I love New Year’s resolutions.
Well, I love making New Year’s resolutions. In the waning days of December, I whip out my Moleskine notebook eager to dream up commitments for the year ahead.
Exercise five times a week.
Stick to the budget.
Read my Bible every day.
When I finish recording these goals, I’m almost jealous of my future self. He’s going to be so spiritual. And skinny!
Then January happens, and I find that making resolutions is much easier than keeping them. What started in a burst of excitement ends in quiet disappointment, a sad liturgy of willpower failures that repeats every year.
At least I’m not alone.
By February 80 percent of us have stopped jogging, started sleeping in, or jumped headfirst back into whatever bad habits we promised to break.
Why? That’s what I’ve been on a mission to find out. For the past year, I’ve read everything I can get my hands on about self-control and have interviewed a variety of experts on the topic. I’ve looked at both the science and spirituality behind why we fail to live up to our lofty expectations. Why do we find it so difficult to keep our resolutions?
Part of the reason, I’m convinced, involves some strategic blunders.
1. Overestimate Your Willpower
About 20 years ago, researchers discovered something fascinating about willpower. In a landmark study, participants were given a geometry puzzle to work on. The puzzle was impossible to solve, but the researchers wanted to test how long the participants would struggle with the task before giving up.
Before taking the test, participants waited in a room with freshly baked chocolate chip cookies. One group was free to eat them; the other was forbidden from snacking. When it came time to work on the puzzle, the cookie-eaters toiled for 20 minutes on the puzzle. The cookie-resisters, meanwhile, lasted only eight minutes before calling it quits.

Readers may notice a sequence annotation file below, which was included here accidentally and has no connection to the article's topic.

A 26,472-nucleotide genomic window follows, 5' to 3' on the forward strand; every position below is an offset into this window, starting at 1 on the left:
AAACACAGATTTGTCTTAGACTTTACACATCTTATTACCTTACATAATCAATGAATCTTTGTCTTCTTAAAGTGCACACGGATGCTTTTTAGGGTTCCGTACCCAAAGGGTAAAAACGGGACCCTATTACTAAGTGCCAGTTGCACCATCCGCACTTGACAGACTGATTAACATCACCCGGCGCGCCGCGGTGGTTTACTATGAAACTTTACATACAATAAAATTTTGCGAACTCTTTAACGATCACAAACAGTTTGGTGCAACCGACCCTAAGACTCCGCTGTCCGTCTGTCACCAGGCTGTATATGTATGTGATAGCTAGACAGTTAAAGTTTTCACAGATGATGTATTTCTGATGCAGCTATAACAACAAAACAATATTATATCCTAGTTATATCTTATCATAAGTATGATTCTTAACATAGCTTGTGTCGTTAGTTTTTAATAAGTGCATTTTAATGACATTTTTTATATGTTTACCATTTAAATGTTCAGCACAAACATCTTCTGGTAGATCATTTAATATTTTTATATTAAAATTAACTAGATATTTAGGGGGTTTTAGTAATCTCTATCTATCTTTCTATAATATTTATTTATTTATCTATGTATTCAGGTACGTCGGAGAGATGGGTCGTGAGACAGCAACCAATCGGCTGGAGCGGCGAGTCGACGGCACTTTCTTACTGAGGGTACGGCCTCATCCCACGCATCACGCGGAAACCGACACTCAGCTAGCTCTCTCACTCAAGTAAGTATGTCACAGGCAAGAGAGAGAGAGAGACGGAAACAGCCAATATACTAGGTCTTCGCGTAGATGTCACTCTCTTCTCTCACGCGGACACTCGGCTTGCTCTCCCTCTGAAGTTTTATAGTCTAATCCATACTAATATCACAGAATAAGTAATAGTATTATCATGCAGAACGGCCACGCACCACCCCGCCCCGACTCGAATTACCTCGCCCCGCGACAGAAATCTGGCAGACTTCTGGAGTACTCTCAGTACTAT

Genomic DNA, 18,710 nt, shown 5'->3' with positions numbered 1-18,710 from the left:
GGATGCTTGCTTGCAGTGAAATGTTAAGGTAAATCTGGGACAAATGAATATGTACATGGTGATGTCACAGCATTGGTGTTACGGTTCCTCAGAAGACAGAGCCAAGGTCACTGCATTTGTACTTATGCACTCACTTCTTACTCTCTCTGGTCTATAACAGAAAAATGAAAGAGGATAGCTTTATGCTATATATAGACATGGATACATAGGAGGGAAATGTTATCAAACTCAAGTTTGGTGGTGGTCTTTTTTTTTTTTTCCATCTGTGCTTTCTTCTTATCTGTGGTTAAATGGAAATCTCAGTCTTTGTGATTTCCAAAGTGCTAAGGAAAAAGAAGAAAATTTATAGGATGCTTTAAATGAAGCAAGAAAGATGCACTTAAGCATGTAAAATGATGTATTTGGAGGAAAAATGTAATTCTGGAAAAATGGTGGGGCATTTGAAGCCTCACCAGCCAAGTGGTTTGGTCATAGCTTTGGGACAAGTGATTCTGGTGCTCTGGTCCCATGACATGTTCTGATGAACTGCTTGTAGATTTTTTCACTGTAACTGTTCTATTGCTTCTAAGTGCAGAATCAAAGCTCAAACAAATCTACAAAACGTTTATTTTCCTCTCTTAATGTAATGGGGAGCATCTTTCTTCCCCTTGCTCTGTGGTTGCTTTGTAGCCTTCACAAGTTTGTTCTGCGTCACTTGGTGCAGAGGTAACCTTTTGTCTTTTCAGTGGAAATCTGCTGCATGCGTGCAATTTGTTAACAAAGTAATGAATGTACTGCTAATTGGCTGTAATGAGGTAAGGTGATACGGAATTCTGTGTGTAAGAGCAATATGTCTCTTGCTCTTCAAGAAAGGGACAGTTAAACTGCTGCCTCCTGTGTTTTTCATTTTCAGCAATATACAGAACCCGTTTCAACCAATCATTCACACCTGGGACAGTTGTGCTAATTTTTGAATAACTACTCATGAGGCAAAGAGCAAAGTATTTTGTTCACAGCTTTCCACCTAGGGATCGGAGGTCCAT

Why the dramatic difference?
The researchers concluded that resisting the cookies had drained their willpower. When it came time to solve a complicated puzzle, their reserves were already low. The study—and hundreds of others since—showed that willpower is a finite resource, one that depletes quickly.
When I’m making resolutions, I feel like a superhero. Temptations will bounce off me like bullets off Superman’s chest. My resolve won’t waver.
Of course such findings merely illustrate what the Bible teaches us about our nature—that we’re fallen, finite creatures. I think of Jesus’s words to his disciples when he caught them napping on the eve of his crucifixion: “The spirit is willing, but the flesh is weak” (Matt. 26:41).
Somehow I forget this reality. When I’m making resolutions, I feel like a superhero. Temptations will bounce off me like bullets off Superman’s chest. My resolve won’t waver. Yet that delusional thinking actually sets me up for failure. It leads me to set large goals and lots of them. Then when the year starts, I quickly exhaust my paltry willpower reserves. In a cruel twist of irony, attempting to change multiple behaviors at once guarantees I won’t change any.
Part of the problem with New Year’s resolutions is that they’re resolutions, plural. The wiser approach: identify one modest change and focus on that until it becomes a habit.
Your willpower is limited. Plan accordingly.
2. Go It Alone
Recently, I struck up a conversation with an older man at the airport as we awaited our flight. I learned he was a recovering alcoholic who’d been clean for years. When I praised his self-control, he demurred.
“Self-control is important,” he said. “But if you just rely on self-control, you’re dead. You need a community around you. I know alcoholics who haven’t had a drop for 40 years and still go to the AA meetings.”
We need each other. When it comes to resolutions, lone rangers are dead rangers.